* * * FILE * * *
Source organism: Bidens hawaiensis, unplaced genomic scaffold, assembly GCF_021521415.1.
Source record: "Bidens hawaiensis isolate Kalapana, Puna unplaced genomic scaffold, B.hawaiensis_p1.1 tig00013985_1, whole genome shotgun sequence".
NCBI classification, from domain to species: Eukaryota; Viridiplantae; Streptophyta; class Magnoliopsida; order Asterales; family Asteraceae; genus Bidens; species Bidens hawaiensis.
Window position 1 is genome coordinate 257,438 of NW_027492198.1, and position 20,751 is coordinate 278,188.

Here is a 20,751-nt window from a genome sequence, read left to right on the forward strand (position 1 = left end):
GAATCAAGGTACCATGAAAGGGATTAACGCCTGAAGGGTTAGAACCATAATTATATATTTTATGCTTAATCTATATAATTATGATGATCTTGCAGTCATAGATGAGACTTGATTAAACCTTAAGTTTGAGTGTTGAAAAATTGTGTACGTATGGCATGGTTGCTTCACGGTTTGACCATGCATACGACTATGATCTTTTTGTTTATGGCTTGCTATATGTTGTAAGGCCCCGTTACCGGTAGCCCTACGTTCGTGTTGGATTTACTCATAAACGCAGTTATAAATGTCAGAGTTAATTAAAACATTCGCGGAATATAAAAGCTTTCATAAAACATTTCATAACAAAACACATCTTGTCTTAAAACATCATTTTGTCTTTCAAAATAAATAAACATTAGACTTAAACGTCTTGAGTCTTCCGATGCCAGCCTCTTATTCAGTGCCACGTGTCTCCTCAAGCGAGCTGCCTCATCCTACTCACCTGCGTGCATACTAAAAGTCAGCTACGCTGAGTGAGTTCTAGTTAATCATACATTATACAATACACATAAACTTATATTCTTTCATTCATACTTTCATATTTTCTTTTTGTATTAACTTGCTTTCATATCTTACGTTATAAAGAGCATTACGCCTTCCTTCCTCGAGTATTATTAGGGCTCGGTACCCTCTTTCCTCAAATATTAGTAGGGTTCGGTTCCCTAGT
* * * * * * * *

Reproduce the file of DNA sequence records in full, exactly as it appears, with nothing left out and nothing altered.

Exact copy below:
Source organism: Bidens hawaiensis, unplaced genomic scaffold, assembly GCF_021521415.1.
Source record: "Bidens hawaiensis isolate Kalapana, Puna unplaced genomic scaffold, B.hawaiensis_p1.1 tig00013985_1, whole genome shotgun sequence".
NCBI classification, from domain to species: Eukaryota; Viridiplantae; Streptophyta; class Magnoliopsida; order Asterales; family Asteraceae; genus Bidens; species Bidens hawaiensis.
Window position 1 is genome coordinate 257,438 of NW_027492198.1, and position 20,751 is coordinate 278,188.

Here is a 20,751-nt window from a genome sequence, read left to right on the forward strand (position 1 = left end):
GAATCAAGGTACCATGAAAGGGATTAACGCCTGAAGGGTTAGAACCATAATTATATATTTTATGCTTAATCTATATAATTATGATGATCTTGCAGTCATAGATGAGACTTGATTAAACCTTAAGTTTGAGTGTTGAAAAATTGTGTACGTATGGCATGGTTGCTTCACGGTTTGACCATGCATACGACTATGATCTTTTTGTTTATGGCTTGCTATATGTTGTAAGGCCCCGTTACCGGTAGCCCTACGTTCGTGTTGGATTTACTCATAAACGCAGTTATAAATGTCAGAGTTAATTAAAACATTCGCGGAATATAAAAGCTTTCATAAAACATTTCATAACAAAACACATCTTGTCTTAAAACATCATTTTGTCTTTCAAAATAAATAAACATTAGACTTAAACGTCTTGAGTCTTCCGATGCCAGCCTCTTATTCAGTGCCACGTGTCTCCTCAAGCGAGCTGCCTCATCCTACTCACCTGCGTGCATACTAAAAGTCAGCTACGCTGAGTGAGTTCTAGTTAATCATACATTATACAATACACATAAACTTATATTCTTTCATTCATACTTTCATATTTTCTTTTTGTATTAACTTGCTTTCATATCTTACGTTATAAAGAGCATTACGCCTTCCTTCCTCGAGTATTATTAGGGCTCGGTACCCTCTTTCCTCAAATATTAGTAGGGTTCGGTTCCCTAGT